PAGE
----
Companies working in the antenna construction industry are subject to a variety of provincial and federal regulations, depending on the task being performed and the work location. STAC’s Road Safety Committee helps to identify and communicate the variety of safety codes that industry players need to be aware of.
When must a contractor register an F-150 pickup as a commercial vehicle? How are contractors affected by hours of service regulations in each province? What documentation do contractors need to provide to transportation authorities during an inspection or audit?
Volunteers from the STAC Road Safety Committee are currently reviewing National Safety Code (NSC) standards for commercial vehicle regulation with the goal of better informing the telecom industry about their obligations under those regulations, which can differ widely by province. The team has released two best practice documents identifying individual and corporate obligations under two of the most pertinent NSC regulations.
Among other things, these documents strive to ensure that STAC Members can easily identify when they are subject to NSC regulations and what the NSC requirements are in each province. The document also establishes “maximum thresholds” for each area of regulation to ensure that drivers who work in multiple provinces can easily ensure they remain compliant in each of the provinces they work in.
• National Safety Code (NSC) Standard 10 – Cargo Securement (General Compliance & Best Practice Guidelines)
• National Safety Code (NSC) Standard 11 – Maintenance and Periodic Inspection Standards (General Compliance & Best Practice Guidelines)
• National Safety Code Standards – CCMTA
Dan Renaud, Telecon
Aimee Arsenault, Tridon
Carm Cirillo, Rogers
Brent Hrywkiw, WSP
Tracey Krane, WSP
Jason Wolf, WesTower
For more information about this project including available volunteer opportunities, or to submit questions about particular NSC regulations, please contact Nicholas Kyonka – STAC Program Manager – or Dan Renaud – STAC Road Safety Committee Lead.
In June 2018, the Government of Canada released new impaired driving laws designed to better incorporate consideration of cannabis consumption and the use of other drugs.
“The new law is a modern, simplified, and more coherent system of reforms to better deter and detect drug and alcohol-impaired driving,” the federal Department of Justice said in a post about the changes, adding that each province and territory may have additional impaired driving laws or regulations.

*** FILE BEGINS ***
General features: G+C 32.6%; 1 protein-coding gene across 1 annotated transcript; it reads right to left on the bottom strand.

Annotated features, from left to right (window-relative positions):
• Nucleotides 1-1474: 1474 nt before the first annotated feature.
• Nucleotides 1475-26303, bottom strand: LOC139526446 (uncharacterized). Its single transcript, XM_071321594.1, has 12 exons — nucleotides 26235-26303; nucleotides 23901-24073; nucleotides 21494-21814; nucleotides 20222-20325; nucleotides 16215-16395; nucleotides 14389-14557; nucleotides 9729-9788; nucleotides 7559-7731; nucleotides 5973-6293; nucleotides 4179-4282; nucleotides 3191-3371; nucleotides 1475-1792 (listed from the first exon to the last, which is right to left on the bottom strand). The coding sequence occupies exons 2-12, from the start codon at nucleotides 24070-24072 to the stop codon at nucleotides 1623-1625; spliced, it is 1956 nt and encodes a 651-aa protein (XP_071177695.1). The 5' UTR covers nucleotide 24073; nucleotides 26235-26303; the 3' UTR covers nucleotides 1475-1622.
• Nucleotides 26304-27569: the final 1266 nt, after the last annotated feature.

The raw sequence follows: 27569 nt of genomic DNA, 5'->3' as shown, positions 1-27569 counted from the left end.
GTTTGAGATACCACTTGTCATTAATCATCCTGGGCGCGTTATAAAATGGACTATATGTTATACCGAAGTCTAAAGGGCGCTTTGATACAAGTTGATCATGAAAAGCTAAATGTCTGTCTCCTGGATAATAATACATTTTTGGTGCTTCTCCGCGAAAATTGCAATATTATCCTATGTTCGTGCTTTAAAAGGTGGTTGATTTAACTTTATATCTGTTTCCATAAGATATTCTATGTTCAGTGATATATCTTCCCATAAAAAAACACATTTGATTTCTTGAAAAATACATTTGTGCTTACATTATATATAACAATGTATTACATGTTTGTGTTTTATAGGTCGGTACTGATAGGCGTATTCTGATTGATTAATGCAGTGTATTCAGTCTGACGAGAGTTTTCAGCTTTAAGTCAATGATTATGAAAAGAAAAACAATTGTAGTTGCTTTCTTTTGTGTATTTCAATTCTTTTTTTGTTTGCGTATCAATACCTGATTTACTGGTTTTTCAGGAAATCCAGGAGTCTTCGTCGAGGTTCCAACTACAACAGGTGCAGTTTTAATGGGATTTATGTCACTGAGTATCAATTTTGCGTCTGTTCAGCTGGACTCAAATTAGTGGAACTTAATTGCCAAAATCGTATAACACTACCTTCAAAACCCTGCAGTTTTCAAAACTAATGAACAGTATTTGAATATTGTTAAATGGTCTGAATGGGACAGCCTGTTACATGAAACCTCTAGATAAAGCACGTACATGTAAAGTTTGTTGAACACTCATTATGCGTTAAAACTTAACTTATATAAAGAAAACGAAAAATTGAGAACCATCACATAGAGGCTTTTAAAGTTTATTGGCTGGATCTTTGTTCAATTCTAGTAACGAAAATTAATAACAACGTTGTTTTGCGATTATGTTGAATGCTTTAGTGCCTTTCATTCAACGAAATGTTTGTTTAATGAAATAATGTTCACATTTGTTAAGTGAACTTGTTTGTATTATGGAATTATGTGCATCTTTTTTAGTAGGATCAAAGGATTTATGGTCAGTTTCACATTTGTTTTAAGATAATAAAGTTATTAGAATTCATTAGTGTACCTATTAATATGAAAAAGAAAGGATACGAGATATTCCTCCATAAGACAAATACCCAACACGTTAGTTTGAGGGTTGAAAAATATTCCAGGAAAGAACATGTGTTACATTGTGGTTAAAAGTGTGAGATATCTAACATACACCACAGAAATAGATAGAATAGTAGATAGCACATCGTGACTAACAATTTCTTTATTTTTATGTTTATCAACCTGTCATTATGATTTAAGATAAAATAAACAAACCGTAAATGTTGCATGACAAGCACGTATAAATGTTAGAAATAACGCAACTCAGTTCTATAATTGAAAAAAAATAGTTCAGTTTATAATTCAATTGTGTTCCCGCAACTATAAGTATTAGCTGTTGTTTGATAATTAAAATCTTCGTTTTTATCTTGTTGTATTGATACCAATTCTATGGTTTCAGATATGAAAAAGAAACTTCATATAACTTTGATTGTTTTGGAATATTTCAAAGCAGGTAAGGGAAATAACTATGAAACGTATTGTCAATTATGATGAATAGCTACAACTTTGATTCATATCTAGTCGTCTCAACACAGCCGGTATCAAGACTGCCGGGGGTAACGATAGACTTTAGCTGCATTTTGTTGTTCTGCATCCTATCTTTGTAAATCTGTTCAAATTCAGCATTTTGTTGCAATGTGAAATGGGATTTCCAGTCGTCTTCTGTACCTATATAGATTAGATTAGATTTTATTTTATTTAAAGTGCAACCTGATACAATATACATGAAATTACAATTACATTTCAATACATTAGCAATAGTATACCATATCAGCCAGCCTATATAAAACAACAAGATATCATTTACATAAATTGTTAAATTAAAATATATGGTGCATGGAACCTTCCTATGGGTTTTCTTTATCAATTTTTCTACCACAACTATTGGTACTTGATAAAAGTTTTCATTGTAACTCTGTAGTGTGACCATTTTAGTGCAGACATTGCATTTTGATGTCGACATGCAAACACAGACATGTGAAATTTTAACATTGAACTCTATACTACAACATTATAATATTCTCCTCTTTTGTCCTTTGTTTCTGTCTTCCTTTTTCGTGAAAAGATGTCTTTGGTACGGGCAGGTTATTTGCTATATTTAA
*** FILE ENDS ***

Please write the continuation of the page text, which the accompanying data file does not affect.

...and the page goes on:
Under the new regime, the Department of Justice has scheduled fines and other penalties – up to and including jailtime – for drivers who are found to be under the intoxication of alcohol, cannabis, or a list of other drugs including “cocaine, methamphetamine, LSD, 6-MAM (a metabolite of heroin), Ketamine, Phencyclidine, and Psilocybin and Psilocin (magic mushrooms).” The fines begin at $1,000 for first-time summary convictions.
STAC is encouraging its members to review the defined penalties under the new law and to ensure that their employees are aware of the consequences of driving under the influence. For more information, please consult http://www.justice.gc.ca/eng/cj-jp/sidl-rlcfa/index.html
STAC NSC Best Practice Documents
• NSC Standard 10 – Cargo Securement (General Compliance & Best Practices Guidelines)
• NSC Standard 11 – Maintenance and Periodic Inspection Standards (General Compliance & Best Practice Guidelines)
Provincial Roadside Work Requirement Manuals
• Alberta – Traffic Accommodation in Work Zones 2008
• British Columbia – 2015 Interim Traffic Management Manual for Work on Roadways
• Manitoba Infrastructure and Transportation – Work Zone Traffic Control Manual
• New Brunswick – Work Area Traffic Control Manual 2009
• Newfoundland and Labrador – Traffic Control Manual 2014
• Nova Scotia Temporary Workplace Traffic Control Manual 2009
• Ontario – Traffic Manual (Book 7) Temporary Conditions 2014
• Prince Edward Island – Temporary Workplace Traffic Control Manual 2005
• *Quebec – Volume V Traffic Control Devices 2015 – Parts 1,2 & 3
• Saskatchewan – Traffic Control Device Manual for Work Zones
*Please note: Quebec’s Traffic Control Device Manual is available through purchase only. STAC has purchased a one-year licence to this manual and can provide excerpts or answer questions relating to its content as necessary.
• Out of Service (OOS) Criteria for Commercial Vehicles
• NSC Weight Requirements by Province
• STAC 2016 – Commercial Vehicles Regulations Presentation – Andy Rambouts – Ministry of Transportation, Ontario
• HIGH Climber Stories – Episode 2
• STAC Road Safety Committee Notes – May 4, 2017
• STAC Road Safety Committee Notes – October 4, 2016
• STAC Road Safety Committee Notes – July 25, 2016
• STAC Road Safety Committee Notes – May 16, 2016
• STAC Road Safety Committee Notes – April 12, 2016
• STAC Road Safety Committee Notes – March 14, 2016
• STAC Road Safety Committee Notes – February 29, 2016